Study reveals how ‘microbial axolotl’ repairs itself
In a new study, published in Current Biology this week, a research team from Uppsala University in Sweden reports new insights into the regenerative capabilities of Stentor, a single celled model organism for regeneration biology. The study used novel gene expression methods that allowed the researchers to identify over one thousand genes that are involved in the regeneration process of individual stentor cells.
Some animals, such as the axolotl salamander, can regrow new body parts in a process that involves the generation of new cells. The damaged cells will die off and the limb will regenerate through cell division, which creates new tissue. Single-celled organisms however cannot utilise this strategy, as they only comprise a single cell – hence upon significant damage, they usually die. Yet, some single-celled organisms, such as the giant ciliate Stentor, have the rare ability to repair themselves when damaged, in a process referred to as 'self-repair' or 'self-regeneration'. Whereas the ability of Stentor to self-regenerate has been known for some time, detailed knowledge about which genes play a role in this process has thus far been lacking. Now, a research team from Uppsala University has identified over a thousand genes that are involved in rebuilding a fully-fledged Stentor cell after being cut into two halves.
The Uppsala research team focused their study on the Stentor polymorphus, a trumpet-shaped ciliate which they could isolate from a pond nearby the laboratory.
"Stentor cells are huge and can be over 1 mm in length, which makes it possible to see single cells with the naked eye without using a microscope," says Henning Onsbring, doctoral student at the Department of Cell and Molecular Biology, Uppsala University, who was the lead author of the study. "The large size makes Stentor suitable to study when you want to analyse regenerative capacity at the cellular level."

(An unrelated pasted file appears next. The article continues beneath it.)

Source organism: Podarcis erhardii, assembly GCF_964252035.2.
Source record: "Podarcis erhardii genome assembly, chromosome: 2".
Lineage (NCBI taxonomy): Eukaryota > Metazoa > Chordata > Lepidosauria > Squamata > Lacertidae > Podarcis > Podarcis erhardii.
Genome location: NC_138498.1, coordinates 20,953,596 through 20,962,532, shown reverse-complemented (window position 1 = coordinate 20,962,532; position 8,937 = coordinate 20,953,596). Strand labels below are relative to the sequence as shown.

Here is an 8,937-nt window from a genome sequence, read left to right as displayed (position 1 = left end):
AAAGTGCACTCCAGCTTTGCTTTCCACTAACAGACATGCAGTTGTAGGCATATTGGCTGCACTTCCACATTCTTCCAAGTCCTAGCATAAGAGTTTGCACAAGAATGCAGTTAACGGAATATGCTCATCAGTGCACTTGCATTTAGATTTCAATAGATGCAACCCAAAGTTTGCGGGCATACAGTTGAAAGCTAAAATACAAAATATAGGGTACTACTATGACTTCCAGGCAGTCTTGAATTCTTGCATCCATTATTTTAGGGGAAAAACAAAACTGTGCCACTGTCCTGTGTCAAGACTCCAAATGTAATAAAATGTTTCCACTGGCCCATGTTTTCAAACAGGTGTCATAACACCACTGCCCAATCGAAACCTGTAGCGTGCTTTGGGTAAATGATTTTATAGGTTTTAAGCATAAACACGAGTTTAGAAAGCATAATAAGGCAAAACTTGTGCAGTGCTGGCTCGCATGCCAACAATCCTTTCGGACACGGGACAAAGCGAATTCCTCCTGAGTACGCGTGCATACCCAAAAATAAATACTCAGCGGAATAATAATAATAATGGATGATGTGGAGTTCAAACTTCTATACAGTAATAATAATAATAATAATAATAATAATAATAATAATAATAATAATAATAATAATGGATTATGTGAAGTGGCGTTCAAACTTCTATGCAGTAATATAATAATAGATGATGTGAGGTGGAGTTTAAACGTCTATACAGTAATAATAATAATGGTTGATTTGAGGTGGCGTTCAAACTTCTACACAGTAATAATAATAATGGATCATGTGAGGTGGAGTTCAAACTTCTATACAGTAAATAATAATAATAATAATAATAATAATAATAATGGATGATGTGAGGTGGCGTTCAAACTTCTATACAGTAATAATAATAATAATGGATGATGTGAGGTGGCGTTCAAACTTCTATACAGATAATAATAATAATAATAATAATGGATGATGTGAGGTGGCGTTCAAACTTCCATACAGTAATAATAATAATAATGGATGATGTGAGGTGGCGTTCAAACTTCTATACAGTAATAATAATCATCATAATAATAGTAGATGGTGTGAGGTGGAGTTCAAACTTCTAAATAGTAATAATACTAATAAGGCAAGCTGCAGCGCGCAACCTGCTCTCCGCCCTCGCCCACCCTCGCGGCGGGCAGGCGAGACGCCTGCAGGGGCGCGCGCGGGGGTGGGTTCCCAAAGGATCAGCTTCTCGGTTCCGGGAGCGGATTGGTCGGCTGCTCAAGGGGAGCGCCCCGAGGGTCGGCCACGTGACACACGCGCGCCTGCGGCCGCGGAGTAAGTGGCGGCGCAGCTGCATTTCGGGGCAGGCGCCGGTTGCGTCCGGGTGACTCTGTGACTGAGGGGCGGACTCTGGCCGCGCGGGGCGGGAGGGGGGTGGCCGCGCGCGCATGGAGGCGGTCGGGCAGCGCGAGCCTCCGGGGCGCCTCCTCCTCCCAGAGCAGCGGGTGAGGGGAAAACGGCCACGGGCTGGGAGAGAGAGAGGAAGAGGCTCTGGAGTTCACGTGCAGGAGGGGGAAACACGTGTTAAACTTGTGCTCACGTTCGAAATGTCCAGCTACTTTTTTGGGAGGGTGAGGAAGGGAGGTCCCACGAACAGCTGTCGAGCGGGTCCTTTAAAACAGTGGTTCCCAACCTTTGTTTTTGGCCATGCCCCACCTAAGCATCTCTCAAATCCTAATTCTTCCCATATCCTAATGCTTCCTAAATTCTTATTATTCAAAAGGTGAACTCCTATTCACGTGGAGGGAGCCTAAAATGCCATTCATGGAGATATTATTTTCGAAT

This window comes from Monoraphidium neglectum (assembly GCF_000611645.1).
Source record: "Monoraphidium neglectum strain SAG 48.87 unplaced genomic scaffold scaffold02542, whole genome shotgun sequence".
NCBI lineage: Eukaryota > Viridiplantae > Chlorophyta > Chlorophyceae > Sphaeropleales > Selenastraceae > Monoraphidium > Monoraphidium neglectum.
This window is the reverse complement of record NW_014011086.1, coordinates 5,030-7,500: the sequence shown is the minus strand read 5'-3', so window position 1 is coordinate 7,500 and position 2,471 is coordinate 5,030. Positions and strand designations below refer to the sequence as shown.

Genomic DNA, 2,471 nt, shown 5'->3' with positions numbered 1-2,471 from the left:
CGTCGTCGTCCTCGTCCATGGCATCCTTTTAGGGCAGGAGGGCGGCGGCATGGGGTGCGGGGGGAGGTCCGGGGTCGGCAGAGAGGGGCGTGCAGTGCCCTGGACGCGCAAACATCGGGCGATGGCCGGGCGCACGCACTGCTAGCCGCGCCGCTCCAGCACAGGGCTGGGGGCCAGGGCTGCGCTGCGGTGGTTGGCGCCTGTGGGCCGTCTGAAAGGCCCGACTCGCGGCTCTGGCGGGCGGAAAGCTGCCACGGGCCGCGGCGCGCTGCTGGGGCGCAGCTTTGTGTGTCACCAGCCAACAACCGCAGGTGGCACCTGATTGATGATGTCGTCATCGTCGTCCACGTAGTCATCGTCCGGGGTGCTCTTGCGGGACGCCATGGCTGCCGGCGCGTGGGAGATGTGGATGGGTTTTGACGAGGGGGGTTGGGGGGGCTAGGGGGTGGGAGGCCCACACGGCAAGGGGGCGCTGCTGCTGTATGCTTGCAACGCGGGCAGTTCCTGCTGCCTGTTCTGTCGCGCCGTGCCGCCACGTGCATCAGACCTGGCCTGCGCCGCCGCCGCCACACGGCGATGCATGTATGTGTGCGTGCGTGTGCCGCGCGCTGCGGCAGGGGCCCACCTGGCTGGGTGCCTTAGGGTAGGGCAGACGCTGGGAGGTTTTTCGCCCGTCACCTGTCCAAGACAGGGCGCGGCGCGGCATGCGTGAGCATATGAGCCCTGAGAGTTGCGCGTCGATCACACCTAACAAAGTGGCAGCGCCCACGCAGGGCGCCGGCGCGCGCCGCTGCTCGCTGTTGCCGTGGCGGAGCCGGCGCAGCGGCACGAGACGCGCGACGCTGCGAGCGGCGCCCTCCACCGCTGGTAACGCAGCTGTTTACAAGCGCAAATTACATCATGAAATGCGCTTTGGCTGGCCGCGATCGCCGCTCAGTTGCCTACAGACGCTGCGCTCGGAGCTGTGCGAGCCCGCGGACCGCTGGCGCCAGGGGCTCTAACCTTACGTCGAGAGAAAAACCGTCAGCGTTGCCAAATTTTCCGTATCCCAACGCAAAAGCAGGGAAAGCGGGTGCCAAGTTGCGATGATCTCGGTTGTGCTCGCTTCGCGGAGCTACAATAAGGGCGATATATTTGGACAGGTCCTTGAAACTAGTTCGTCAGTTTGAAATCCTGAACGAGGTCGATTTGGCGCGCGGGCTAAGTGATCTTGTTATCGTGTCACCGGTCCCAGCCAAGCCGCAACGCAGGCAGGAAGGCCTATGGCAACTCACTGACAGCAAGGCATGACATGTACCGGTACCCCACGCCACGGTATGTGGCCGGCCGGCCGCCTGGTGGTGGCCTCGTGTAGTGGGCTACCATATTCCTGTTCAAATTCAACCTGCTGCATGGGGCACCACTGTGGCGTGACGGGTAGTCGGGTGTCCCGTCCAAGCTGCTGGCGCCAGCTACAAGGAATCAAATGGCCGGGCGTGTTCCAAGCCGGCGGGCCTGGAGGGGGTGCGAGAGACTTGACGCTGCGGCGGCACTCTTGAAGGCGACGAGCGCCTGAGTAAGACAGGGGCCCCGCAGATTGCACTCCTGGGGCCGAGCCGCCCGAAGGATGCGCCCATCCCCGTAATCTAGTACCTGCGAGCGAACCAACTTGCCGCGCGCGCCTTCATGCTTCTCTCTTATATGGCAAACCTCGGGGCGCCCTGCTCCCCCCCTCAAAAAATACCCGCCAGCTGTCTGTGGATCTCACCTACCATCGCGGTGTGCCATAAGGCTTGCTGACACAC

Stentor cells have a distinct shape, with a mouth part to eat bacteria on one side, and a tail to attach to particles on the other side of the cell. Previous studies had shown that if you cut a Stentor cell in half, each cell fragment will regenerate into a fully functional cell with a mouth and tail. This means that one half needs to regrow a mouth, while the other half has to regenerate a tail. Using a new method, the Uppsala researchers were able to identify which Stentor genes were involved in regenerating a new mouth, and which genes were responsible for building a new tail.
"The method we used involved the sequencing and quantification of RNA molecules in individual cell fragments, something that was never done before," says Dr. Thijs Ettema, associate professor at the Department of Cell and Molecular Biology, Uppsala University, who led the study. "Usually, such methods are only performed on model organisms for which a genome sequence is available. This was not the case for Stentor polymorphus however. We needed to tweak existing protocols and test whether we could use these to study gene expression changes in regenerating Stentor cell fragments."
Using the newly developed protocol, Onsbring found that many more genes are involved in the regeneration of the mouth part as compared to the tail of the cell.
"The mouth part of the cell is used for feeding and represents a rather large and complex structure. Our results indicate that rebuilding this mouth structure involves roughly ten times as many genes as compared to regenerating the tail part of the cell," says Onsbring. "We also managed to confirm observations from previous microscopy studies that suggested that cellular regeneration shares similarities with the process of cell division. We found that several genes that were previously implicated in cell division were also upregulated during various stages of regeneration."
Finally, the Uppsala research team also identified a group of signaling proteins, known as proteins kinases, to be involved in cellular regeneration of stentor cells.
"A previous study had recently reported that the Stentor genome encodes many of these proteins kinase genes. The function of this expanded set of genes was still unclear however. If anything, we now show that many of these protein kinases are expressed during specific stages of the regeneration process. Possibly, the expansion of this group of signaling genes represented an important evolutionary step in the emergence of the ability to perform self-repair," concludes Ettema.
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